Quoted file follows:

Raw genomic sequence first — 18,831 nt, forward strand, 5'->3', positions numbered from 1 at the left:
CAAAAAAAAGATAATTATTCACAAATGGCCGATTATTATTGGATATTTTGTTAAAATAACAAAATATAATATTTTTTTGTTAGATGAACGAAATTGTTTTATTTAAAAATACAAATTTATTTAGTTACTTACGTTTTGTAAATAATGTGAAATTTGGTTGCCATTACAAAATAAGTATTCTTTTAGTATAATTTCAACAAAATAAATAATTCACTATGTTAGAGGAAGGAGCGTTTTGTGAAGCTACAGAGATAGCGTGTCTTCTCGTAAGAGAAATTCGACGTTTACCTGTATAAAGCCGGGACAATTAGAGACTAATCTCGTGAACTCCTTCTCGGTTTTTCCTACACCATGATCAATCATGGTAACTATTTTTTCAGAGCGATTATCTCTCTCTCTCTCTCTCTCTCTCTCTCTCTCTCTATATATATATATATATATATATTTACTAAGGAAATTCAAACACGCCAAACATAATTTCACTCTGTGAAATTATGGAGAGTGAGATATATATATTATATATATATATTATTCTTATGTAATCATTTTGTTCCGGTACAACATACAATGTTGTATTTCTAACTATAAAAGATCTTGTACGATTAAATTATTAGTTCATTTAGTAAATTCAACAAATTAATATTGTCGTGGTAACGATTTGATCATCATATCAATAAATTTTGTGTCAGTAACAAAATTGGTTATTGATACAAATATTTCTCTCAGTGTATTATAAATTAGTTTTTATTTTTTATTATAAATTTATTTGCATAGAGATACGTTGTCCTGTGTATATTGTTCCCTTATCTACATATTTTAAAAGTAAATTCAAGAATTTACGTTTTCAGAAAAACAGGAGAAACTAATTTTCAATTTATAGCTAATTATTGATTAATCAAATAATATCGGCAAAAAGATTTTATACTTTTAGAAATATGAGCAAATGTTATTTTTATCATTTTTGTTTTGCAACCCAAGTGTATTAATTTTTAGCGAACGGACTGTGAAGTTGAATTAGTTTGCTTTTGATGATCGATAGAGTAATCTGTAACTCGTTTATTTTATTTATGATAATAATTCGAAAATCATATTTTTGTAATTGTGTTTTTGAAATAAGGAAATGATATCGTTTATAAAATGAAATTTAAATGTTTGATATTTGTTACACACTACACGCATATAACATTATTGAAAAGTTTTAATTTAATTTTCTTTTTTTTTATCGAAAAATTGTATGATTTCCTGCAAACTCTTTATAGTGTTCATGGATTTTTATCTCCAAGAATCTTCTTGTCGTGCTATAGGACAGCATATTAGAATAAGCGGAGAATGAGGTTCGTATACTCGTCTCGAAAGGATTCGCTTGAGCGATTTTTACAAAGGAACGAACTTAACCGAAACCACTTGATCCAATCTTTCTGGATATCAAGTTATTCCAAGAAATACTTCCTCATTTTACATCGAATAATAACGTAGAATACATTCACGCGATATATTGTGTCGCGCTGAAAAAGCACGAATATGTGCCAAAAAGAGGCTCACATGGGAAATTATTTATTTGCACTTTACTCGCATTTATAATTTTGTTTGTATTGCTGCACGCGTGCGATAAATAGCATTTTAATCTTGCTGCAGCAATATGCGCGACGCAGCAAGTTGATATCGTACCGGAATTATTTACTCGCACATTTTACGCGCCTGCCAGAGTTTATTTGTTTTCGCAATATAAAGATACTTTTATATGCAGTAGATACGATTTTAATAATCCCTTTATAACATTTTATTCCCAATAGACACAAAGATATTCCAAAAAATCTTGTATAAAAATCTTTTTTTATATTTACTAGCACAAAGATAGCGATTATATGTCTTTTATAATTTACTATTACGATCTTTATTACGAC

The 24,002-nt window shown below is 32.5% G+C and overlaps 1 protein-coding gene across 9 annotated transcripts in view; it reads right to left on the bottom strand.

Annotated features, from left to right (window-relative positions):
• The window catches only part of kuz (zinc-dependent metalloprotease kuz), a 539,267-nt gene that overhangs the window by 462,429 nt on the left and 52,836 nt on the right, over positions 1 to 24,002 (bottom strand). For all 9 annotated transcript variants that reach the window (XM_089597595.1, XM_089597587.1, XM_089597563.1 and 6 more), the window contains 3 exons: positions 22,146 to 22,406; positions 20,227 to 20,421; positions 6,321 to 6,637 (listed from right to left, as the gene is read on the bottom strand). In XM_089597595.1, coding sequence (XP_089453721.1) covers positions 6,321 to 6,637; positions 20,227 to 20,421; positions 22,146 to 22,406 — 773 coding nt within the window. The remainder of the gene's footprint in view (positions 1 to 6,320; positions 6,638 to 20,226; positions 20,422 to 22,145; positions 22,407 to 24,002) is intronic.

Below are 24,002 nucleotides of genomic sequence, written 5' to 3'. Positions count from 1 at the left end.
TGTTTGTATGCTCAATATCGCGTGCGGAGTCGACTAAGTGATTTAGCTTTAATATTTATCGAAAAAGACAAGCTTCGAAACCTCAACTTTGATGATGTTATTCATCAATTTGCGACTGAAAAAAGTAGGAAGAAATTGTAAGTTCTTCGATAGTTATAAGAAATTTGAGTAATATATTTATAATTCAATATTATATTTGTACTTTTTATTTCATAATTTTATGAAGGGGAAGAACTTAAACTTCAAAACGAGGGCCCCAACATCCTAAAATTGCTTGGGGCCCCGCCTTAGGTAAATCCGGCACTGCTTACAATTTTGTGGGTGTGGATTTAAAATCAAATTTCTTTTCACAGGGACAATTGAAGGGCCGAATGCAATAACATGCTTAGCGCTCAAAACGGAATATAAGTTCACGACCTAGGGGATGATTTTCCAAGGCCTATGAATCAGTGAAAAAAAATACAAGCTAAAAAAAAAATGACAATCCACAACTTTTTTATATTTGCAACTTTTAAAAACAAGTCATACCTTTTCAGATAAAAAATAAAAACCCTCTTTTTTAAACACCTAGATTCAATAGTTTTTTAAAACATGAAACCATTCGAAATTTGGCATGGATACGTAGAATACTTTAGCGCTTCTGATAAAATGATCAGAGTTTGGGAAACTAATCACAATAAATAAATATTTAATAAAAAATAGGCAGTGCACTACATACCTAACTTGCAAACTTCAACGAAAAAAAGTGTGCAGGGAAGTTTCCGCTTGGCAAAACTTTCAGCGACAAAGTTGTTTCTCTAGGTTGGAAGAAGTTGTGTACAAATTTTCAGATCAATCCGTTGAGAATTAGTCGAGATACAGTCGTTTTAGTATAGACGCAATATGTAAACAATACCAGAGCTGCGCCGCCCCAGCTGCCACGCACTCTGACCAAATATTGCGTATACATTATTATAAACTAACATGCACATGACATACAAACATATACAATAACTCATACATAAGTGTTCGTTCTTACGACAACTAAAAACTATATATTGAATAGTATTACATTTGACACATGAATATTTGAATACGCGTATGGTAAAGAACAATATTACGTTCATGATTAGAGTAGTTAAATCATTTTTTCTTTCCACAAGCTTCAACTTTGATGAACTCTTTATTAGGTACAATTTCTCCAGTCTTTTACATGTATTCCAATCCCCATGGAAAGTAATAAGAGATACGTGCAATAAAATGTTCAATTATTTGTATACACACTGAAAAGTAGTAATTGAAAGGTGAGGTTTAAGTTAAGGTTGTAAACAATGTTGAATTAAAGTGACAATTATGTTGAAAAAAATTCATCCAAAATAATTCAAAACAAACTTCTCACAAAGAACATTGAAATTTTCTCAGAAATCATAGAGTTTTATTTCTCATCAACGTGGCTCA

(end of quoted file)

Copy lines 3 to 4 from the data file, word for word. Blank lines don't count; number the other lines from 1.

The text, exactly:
The 24,002-nt window shown below is 32.5% G+C and overlaps 1 protein-coding gene across 9 annotated transcripts in view; it reads right to left on the bottom strand.

Annotated features, from left to right (window-relative positions):